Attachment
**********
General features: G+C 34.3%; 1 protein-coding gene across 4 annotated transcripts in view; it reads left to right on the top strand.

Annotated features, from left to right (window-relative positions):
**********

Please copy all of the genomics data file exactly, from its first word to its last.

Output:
General features: G+C 34.3%; 1 protein-coding gene across 4 annotated transcripts in view; it reads left to right on the top strand.

Annotated features, from left to right (window-relative positions):